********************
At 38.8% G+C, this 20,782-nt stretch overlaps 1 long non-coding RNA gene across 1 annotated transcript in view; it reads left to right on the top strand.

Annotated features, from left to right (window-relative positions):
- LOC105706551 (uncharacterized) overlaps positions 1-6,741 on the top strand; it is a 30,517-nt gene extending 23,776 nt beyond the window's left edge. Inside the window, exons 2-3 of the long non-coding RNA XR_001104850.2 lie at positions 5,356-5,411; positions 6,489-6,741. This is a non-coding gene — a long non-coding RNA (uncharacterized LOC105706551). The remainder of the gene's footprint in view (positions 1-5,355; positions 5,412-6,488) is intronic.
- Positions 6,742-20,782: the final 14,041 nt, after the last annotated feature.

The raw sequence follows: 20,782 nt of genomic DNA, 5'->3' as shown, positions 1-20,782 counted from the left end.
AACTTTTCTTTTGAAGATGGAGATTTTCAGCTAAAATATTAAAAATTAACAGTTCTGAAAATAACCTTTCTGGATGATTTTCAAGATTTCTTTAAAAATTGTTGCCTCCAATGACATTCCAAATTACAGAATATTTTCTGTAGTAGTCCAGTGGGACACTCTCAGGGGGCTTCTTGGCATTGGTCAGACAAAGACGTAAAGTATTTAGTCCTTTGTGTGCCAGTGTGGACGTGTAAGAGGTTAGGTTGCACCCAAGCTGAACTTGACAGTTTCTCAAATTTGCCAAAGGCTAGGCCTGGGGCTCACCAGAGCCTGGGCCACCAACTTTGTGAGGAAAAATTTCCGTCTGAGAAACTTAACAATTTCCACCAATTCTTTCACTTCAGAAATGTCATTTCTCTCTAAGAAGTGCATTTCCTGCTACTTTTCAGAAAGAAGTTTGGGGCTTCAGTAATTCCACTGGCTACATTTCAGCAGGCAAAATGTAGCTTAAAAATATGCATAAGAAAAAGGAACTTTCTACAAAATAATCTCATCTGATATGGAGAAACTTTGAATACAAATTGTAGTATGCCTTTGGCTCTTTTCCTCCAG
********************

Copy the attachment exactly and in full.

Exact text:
At 38.8% G+C, this 20,782-nt stretch overlaps 1 long non-coding RNA gene across 1 annotated transcript in view; it reads left to right on the top strand.

Annotated features, from left to right (window-relative positions):
- LOC105706551 (uncharacterized) overlaps positions 1-6,741 on the top strand; it is a 30,517-nt gene extending 23,776 nt beyond the window's left edge. Inside the window, exons 2-3 of the long non-coding RNA XR_001104850.2 lie at positions 5,356-5,411; positions 6,489-6,741. This is a non-coding gene — a long non-coding RNA (uncharacterized LOC105706551). The remainder of the gene's footprint in view (positions 1-5,355; positions 5,412-6,488) is intronic.
- Positions 6,742-20,782: the final 14,041 nt, after the last annotated feature.

The raw sequence follows: 20,782 nt of genomic DNA, 5'->3' as shown, positions 1-20,782 counted from the left end.
AACTTTTCTTTTGAAGATGGAGATTTTCAGCTAAAATATTAAAAATTAACAGTTCTGAAAATAACCTTTCTGGATGATTTTCAAGATTTCTTTAAAAATTGTTGCCTCCAATGACATTCCAAATTACAGAATATTTTCTGTAGTAGTCCAGTGGGACACTCTCAGGGGGCTTCTTGGCATTGGTCAGACAAAGACGTAAAGTATTTAGTCCTTTGTGTGCCAGTGTGGACGTGTAAGAGGTTAGGTTGCACCCAAGCTGAACTTGACAGTTTCTCAAATTTGCCAAAGGCTAGGCCTGGGGCTCACCAGAGCCTGGGCCACCAACTTTGTGAGGAAAAATTTCCGTCTGAGAAACTTAACAATTTCCACCAATTCTTTCACTTCAGAAATGTCATTTCTCTCTAAGAAGTGCATTTCCTGCTACTTTTCAGAAAGAAGTTTGGGGCTTCAGTAATTCCACTGGCTACATTTCAGCAGGCAAAATGTAGCTTAAAAATATGCATAAGAAAAAGGAACTTTCTACAAAATAATCTCATCTGATATGGAGAAACTTTGAATACAAATTGTAGTATGCCTTTGGCTCTTTTCCTCCAG